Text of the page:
meltem ışık magnifies anatomies to probe perceptions of the human body
all images courtesy of meltem ışık




as an investigation into the ways we recognize and remark upon body image, turkish artist meltem ışık has realized a series of photographic installations that probe our perception of the human form. optical illusions are formed by standing and seated figures that hold large sheets of canvas in front of their nude bodies. printed on the fabric are fleshy, magnified anatomies of various description, size and age — a massive male stomach; a wrinkled arm; a female back. each of these enlarged images are held before a real-scale human model, whose image is rendered as a completely distorted variation of its original self. the collection of compositions titled ‘twice into the stream’ explores how photography is associated with the construction of reality, and investigates our relationship to both ourselves and the people that surround us.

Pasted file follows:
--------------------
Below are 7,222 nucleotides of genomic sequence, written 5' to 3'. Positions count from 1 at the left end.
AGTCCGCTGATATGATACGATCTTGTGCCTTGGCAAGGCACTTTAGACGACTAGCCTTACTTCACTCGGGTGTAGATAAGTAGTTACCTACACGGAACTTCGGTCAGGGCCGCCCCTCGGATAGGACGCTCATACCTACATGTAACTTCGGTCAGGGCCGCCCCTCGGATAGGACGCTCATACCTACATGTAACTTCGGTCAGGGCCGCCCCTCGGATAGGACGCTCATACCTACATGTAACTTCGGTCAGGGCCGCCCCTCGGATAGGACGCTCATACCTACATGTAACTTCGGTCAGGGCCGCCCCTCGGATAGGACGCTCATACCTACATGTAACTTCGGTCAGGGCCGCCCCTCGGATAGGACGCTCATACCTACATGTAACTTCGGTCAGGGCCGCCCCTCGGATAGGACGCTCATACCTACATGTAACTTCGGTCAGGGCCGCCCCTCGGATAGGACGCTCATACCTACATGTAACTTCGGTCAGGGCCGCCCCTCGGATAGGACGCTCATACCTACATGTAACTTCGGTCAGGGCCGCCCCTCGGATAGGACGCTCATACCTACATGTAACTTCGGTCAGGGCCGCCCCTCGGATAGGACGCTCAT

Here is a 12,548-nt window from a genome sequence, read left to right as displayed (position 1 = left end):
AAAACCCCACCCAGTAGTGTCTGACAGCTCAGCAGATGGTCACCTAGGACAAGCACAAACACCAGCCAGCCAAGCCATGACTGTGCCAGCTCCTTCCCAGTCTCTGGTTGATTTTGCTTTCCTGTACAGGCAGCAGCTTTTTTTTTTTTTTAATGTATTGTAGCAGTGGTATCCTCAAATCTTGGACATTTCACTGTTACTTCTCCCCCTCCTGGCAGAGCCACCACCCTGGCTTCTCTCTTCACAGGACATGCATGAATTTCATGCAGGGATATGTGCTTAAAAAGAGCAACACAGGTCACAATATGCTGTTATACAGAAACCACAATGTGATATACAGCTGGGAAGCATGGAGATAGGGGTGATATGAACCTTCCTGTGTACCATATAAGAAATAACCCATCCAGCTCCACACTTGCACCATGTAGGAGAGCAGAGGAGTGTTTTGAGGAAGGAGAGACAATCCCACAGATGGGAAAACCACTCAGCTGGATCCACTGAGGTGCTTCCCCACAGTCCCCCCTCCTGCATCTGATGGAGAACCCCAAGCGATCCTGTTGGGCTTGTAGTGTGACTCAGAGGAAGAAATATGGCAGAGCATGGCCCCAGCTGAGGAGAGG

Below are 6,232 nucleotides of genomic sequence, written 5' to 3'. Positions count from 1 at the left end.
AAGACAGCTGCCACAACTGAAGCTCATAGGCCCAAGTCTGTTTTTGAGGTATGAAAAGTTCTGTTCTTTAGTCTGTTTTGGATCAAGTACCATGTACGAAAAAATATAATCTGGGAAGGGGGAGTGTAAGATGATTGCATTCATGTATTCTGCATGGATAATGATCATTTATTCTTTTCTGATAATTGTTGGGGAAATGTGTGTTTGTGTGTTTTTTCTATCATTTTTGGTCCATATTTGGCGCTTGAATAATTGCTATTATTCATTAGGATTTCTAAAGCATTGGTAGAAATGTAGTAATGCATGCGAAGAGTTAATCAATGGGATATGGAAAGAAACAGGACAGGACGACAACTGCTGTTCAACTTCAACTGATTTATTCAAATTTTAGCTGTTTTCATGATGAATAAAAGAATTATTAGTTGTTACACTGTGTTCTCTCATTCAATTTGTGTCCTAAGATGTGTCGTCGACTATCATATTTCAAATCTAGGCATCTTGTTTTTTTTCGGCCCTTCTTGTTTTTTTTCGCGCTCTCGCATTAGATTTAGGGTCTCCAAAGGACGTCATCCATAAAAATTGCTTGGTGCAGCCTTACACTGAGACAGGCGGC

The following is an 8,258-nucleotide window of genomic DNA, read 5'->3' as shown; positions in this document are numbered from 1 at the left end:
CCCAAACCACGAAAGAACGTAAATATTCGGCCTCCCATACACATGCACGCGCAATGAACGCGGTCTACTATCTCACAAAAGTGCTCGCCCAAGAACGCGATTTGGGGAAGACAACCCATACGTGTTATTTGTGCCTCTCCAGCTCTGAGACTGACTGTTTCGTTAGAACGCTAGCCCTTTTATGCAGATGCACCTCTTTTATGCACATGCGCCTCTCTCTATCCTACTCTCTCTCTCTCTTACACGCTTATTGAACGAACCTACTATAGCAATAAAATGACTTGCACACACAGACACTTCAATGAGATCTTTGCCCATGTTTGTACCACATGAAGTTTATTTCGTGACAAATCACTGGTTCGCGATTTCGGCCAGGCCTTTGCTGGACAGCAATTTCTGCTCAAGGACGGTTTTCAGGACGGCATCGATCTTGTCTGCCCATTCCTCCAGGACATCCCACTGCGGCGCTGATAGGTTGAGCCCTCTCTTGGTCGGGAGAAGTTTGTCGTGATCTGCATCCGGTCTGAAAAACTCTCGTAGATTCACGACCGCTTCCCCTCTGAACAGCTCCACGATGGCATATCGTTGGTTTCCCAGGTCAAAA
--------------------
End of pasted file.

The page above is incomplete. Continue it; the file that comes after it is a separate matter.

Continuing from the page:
‘the work started forming around the impossibility of seeing oneself as a complete figure without the help of external devices,’ işik says. ‘what we can see with our bare eyes is a headless body, a restricted view of what is below the neck, with the extended difficulty of seeing our back. observing the bodies of other people, offers me a possibility to reflect on the way I see and relate to my own body, which I can never see as a whole.’